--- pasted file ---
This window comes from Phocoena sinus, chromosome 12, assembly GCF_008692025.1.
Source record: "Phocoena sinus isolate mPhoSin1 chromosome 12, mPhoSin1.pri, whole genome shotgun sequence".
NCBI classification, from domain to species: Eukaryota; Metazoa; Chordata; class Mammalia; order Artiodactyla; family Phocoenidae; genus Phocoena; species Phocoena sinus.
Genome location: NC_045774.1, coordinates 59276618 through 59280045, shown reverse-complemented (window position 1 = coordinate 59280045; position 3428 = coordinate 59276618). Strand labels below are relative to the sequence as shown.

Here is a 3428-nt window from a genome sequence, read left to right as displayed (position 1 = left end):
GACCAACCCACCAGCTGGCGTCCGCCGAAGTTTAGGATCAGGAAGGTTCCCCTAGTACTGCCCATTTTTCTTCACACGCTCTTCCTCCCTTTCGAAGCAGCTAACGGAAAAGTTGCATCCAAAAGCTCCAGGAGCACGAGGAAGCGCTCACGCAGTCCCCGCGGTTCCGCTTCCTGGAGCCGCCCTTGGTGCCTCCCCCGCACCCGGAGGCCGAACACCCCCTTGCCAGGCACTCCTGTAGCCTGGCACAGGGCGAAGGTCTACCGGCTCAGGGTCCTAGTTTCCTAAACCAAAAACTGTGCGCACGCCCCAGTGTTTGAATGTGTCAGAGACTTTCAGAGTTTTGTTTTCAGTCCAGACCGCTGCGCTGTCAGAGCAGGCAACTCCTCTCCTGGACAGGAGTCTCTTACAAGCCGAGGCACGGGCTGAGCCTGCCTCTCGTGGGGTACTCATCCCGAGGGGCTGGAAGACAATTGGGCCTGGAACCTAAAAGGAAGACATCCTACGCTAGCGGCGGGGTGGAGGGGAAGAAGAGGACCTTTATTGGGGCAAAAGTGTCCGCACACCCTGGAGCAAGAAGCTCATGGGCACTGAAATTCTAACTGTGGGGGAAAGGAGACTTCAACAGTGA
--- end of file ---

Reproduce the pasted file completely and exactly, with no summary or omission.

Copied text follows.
This window comes from Phocoena sinus, chromosome 12, assembly GCF_008692025.1.
Source record: "Phocoena sinus isolate mPhoSin1 chromosome 12, mPhoSin1.pri, whole genome shotgun sequence".
NCBI classification, from domain to species: Eukaryota; Metazoa; Chordata; class Mammalia; order Artiodactyla; family Phocoenidae; genus Phocoena; species Phocoena sinus.
Genome location: NC_045774.1, coordinates 59276618 through 59280045, shown reverse-complemented (window position 1 = coordinate 59280045; position 3428 = coordinate 59276618). Strand labels below are relative to the sequence as shown.

Here is a 3428-nt window from a genome sequence, read left to right as displayed (position 1 = left end):
GACCAACCCACCAGCTGGCGTCCGCCGAAGTTTAGGATCAGGAAGGTTCCCCTAGTACTGCCCATTTTTCTTCACACGCTCTTCCTCCCTTTCGAAGCAGCTAACGGAAAAGTTGCATCCAAAAGCTCCAGGAGCACGAGGAAGCGCTCACGCAGTCCCCGCGGTTCCGCTTCCTGGAGCCGCCCTTGGTGCCTCCCCCGCACCCGGAGGCCGAACACCCCCTTGCCAGGCACTCCTGTAGCCTGGCACAGGGCGAAGGTCTACCGGCTCAGGGTCCTAGTTTCCTAAACCAAAAACTGTGCGCACGCCCCAGTGTTTGAATGTGTCAGAGACTTTCAGAGTTTTGTTTTCAGTCCAGACCGCTGCGCTGTCAGAGCAGGCAACTCCTCTCCTGGACAGGAGTCTCTTACAAGCCGAGGCACGGGCTGAGCCTGCCTCTCGTGGGGTACTCATCCCGAGGGGCTGGAAGACAATTGGGCCTGGAACCTAAAAGGAAGACATCCTACGCTAGCGGCGGGGTGGAGGGGAAGAAGAGGACCTTTATTGGGGCAAAAGTGTCCGCACACCCTGGAGCAAGAAGCTCATGGGCACTGAAATTCTAACTGTGGGGGAAAGGAGACTTCAACAGTGA